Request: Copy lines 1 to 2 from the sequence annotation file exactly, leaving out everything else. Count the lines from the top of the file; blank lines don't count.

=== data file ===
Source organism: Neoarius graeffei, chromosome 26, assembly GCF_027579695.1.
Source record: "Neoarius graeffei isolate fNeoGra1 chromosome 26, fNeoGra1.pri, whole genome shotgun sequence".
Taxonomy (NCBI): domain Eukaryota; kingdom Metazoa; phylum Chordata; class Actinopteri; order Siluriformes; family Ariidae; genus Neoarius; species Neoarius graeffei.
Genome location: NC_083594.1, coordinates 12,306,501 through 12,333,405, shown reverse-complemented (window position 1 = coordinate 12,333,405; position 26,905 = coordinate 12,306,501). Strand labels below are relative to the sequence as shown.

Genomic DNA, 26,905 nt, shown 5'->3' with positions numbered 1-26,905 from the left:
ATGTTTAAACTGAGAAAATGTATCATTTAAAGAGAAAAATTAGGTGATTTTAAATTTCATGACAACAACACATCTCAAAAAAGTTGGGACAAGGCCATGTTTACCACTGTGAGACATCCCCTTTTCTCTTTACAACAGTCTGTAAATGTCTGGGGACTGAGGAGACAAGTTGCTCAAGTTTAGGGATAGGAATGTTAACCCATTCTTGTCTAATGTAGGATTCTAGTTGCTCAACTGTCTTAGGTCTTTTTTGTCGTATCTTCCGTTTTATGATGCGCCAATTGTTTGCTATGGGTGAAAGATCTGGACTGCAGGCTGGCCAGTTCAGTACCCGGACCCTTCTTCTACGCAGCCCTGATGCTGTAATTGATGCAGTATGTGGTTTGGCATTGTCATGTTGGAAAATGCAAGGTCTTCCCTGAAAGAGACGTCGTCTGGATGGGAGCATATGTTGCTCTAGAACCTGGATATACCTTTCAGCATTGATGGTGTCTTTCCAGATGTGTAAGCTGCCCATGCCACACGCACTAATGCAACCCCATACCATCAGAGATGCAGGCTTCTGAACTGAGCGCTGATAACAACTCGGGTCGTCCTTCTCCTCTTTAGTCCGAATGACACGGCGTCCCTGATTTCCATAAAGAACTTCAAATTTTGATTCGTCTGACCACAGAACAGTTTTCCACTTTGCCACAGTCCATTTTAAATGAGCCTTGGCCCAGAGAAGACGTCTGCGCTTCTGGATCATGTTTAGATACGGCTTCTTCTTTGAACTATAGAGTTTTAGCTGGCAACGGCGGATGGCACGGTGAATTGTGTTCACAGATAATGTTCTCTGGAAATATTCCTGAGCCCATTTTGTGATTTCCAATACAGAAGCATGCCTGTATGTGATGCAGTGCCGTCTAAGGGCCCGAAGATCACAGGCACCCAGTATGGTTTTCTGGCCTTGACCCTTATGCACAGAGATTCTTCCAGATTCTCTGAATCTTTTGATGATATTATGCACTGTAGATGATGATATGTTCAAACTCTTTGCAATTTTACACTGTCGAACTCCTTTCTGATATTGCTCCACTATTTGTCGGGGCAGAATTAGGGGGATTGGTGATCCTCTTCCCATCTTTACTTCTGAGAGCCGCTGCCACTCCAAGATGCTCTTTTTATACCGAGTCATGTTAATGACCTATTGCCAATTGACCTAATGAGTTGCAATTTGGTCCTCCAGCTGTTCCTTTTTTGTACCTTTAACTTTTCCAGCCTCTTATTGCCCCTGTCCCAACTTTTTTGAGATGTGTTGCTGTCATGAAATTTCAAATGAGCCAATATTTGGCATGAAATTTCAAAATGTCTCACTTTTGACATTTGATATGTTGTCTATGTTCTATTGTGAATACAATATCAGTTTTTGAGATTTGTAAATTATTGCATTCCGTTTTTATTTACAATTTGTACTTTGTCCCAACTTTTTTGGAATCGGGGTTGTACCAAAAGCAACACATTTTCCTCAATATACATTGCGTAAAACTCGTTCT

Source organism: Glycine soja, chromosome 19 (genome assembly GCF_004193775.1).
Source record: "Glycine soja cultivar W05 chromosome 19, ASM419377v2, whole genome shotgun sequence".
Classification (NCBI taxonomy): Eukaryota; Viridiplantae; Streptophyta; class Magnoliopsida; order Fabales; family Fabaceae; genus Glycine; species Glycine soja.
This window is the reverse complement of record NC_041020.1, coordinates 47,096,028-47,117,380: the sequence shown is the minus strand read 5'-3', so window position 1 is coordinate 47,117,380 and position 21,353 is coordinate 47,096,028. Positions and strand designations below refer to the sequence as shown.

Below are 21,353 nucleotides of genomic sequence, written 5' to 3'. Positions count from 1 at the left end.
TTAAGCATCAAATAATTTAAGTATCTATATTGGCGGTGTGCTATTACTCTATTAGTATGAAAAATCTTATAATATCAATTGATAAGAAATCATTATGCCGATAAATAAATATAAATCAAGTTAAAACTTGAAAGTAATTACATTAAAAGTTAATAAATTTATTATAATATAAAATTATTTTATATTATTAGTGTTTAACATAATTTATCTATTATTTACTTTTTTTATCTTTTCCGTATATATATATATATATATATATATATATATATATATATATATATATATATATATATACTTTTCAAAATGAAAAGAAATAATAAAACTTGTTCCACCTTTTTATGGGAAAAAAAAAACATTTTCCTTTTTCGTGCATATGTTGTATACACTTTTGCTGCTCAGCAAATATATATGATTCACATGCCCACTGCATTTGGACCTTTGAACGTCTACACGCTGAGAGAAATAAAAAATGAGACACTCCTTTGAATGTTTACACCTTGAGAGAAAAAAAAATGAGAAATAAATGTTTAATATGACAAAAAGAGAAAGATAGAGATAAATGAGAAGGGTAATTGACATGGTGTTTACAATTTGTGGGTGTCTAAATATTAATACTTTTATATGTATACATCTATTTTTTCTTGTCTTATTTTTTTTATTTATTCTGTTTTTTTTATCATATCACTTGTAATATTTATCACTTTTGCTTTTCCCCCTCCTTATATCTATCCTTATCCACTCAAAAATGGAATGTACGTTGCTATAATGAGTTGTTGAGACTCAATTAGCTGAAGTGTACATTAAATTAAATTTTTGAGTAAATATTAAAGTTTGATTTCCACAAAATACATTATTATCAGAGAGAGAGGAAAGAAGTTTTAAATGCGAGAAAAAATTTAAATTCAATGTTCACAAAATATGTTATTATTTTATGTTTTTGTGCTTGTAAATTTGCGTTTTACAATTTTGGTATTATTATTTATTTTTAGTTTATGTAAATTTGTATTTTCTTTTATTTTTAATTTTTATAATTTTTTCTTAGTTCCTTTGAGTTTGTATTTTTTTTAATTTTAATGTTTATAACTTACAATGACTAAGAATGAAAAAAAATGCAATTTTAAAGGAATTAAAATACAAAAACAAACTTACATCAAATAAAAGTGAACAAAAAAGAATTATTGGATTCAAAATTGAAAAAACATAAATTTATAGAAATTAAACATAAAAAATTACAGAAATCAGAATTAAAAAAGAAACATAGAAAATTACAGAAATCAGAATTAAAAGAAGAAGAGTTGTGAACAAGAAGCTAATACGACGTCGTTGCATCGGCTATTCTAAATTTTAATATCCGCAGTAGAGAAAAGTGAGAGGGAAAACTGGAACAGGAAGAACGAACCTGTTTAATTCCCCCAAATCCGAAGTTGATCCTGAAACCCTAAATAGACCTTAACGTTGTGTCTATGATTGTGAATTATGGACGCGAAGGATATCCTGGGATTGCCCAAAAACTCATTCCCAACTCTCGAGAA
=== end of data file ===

Source organism: Neoarius graeffei, chromosome 26, assembly GCF_027579695.1.
Source record: "Neoarius graeffei isolate fNeoGra1 chromosome 26, fNeoGra1.pri, whole genome shotgun sequence".